#GoGlobal: choosing the right social channels to make you more employable


With the global reach of social connectivity, it is important that candidates looking to drive their careers forward are aware of the various channels available and how best to use them. Networking with senior business leaders and influencers within the sports industry has become a lot easier, with social channels like LinkedIn, Twitter and Facebook available at the touch of a button. Spreading yourself too thinly across the multiple channels is a common mistake, so it is imperative to make key decisions as to which channels you should be giving most attention. Here at GlobalSportsJobs, we’ve created a quick overview of the main English-language social channels that our most popular among our candidates:


Creating a LinkedIn account will give you an opportunity showcase your CV, professional accolades and successful projects, and connect with a global audience of professionals working in or with experience in sports business. On LinkedIn you can join groups relevant to your sector and industry, participate in discussions and publish personal insight for your connections to engage with and share. ‘Having an opinion’ on current topics and trends in the sports industry is a great way to demonstrate your passion for the industry.


A carefully-worded profile on Twitter will give you have a good base to attract followers and engage with key influencers within the sports industry. The channel gives you the ability to follow employers of interest, keep up to date with news and events in your sector or functional area and engage with current discussions. Twitter is a key channel for sporting organisations to advertise to or engage with prospects, customers, clients or the wider social community, so a working knowledge of the posting and analytical functionality of Twitter accounts can give you an advantage over other candidates for vacancies you are applying for.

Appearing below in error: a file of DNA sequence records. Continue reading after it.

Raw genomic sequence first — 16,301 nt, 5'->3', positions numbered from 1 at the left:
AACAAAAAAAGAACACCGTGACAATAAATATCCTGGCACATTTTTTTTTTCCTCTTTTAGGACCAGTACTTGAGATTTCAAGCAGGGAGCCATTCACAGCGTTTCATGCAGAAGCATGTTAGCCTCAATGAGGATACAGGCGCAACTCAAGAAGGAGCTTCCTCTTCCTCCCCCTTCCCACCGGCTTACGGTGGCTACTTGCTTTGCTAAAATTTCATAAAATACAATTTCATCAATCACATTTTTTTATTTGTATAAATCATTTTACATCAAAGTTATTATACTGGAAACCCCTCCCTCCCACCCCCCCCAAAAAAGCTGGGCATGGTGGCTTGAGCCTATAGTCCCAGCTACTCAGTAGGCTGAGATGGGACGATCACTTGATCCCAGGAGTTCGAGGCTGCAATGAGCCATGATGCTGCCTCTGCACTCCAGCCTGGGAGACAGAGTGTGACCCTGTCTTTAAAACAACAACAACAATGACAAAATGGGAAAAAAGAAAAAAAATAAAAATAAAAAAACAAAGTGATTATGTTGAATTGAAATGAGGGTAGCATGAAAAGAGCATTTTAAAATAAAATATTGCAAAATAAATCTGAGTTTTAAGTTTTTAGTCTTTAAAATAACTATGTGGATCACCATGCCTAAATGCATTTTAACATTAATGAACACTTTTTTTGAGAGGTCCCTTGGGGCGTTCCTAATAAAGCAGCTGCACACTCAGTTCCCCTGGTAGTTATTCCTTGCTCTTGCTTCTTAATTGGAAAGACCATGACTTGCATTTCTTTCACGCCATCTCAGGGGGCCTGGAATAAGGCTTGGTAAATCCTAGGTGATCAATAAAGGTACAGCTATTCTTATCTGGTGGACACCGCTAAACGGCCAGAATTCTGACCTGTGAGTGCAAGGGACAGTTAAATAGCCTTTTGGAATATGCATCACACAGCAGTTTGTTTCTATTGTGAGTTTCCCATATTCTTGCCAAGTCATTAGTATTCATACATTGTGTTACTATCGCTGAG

Within Facebook, you have the option of building both personal accounts and professional profiles. Again, honing your skills in building and managing a professional profile on Facebook can be useful experience for your next role in sports business, and will provide a good foundation on which you can build your knowledge-base on more complex functionality, such as Facebook advertising and insights. It will also give you a good opportunity to showcase recent projects and experience. Don’t forget that that personal accounts are set to public by default, so unless you change them to private, current colleagues and future employers could learn things about your private life activities, which you may not want them to see.

All the above channels have their strengths and weaknesses, so take a look at the channels used by organisations in your preferred sector within the sports industry or functional area, and how they are using them. Remember, while you might use social media to make yourself more employable, employers may well use the same channels to look into your credibility, professionalism and digital skills, so it is essential to think carefully about the information you share and the way you present yourself.

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